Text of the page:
The Bad News
Cardiovascular disease (CVD) is the leading cause of mortality in the United Sates, responsible for 1 out of every 4 deaths in the US, and 1 in 3 world wide. Statistically, this means you probably know someone with CVD.

A danger of cardiovascular disease is the formation of vascular plaques that block arteries or break off, resulting in a stroke or heart attack.

The Good (and fascinating) News
Vitamin C plays an important role in preventing and healing cardiovascular disease.

The importance of Vitamin C
The question is: Why do we create plaques (which can lead to stroke or heart attack)?
The answer may be based in our inability to make Vitamin C. Unlike many other vertebrates, humans lack a critical gene to make Vitamin C. We share this inability with other primates, guinea pigs, and some bat, bird, and fish species. 

Vitamin C is necessary to make collagen. Collagen is the main structural protein of connective tissue, "gluing" cells together. When collagen is strong, blood vessels can withstand damage from high blood pressure pressure, high cholesterol, and other tissue damage.

If collagen breaks down, connective tissues weaken. For example, Scurvy is a disease of poor collagen formation. Symptoms include weakness, bruising, bleeding from the skin, poor wound healing, and gum disease. It has been long known that Vitamin C cures Scurvy.

The link between collagen deficiency and plaque formation

When the collagen in the cardiovascular system weakens, the cells lining our blood vessels become inflammed and leaky. This inflammation leads to a cascade of events that starts with infiltration of cholesterol particles and white blood cells into the inflammed area and ends with immune-based fatty deposits forming plaque.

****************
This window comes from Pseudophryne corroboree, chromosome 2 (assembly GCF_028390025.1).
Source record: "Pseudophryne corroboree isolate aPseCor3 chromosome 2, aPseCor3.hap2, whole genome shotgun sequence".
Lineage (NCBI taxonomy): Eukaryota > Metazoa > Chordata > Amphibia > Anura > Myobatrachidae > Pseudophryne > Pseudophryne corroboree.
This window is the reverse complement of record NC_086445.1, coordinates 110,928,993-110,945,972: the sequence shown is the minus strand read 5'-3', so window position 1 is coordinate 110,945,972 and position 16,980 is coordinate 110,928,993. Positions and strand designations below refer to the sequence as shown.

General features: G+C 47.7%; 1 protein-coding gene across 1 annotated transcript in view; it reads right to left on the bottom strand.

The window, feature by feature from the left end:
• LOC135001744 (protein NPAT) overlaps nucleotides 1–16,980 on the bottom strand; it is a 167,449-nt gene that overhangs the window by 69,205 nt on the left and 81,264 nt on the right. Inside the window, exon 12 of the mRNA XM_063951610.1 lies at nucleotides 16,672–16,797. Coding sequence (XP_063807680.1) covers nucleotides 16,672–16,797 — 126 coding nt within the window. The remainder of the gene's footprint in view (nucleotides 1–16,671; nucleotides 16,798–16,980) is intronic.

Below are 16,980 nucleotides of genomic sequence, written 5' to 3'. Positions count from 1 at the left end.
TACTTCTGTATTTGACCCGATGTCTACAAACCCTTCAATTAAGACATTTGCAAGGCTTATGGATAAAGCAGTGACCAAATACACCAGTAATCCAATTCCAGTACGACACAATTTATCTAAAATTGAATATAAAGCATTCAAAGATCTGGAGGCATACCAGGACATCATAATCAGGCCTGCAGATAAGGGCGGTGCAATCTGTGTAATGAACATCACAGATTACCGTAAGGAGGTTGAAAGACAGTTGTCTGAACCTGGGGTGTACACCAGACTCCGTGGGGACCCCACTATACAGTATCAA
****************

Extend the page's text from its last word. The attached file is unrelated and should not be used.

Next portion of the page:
If the cascade of inflammation does not start, plaques are not formed.

Mice don't normally have cardiovascular disease. However, when mice genetically engineered without the Vitamin C gene were fed a Vitamin C deficient diet, they suffered similar scurvy and cardiovascular disease symptoms. Interestingly, the study also showed a small rise in cholesterol levels as Vitamin C levels decreased.

Sub Acute Scurvy leads to Cardiovascular Disease

A meta research analysis indicates that Vitamin C plays an important role in improving blood vessel health for patients with arteriosclerosis, diabetes, and heart failure. 

What does this mean for you?
Eat Vitamin C daily. Since your body does not make Vitamin C, you must make sure to consume foods high in Vitamin C. By eating food-based Vitamin C, you get the added value of other heart healthy minerals and nutrients.

  • Guava Kiwi Strawberry Oranges Papayas
  • Broccoli Brussel Sprouts Cauliflower
  • Green and Red Peppers
  • Dark Leafy Greens
  • Sweet and White Potatoes
  • Tomatoes Winter squash

On days you don't eat food-based Vitamin C, consider a quality Vitamin C supplementation.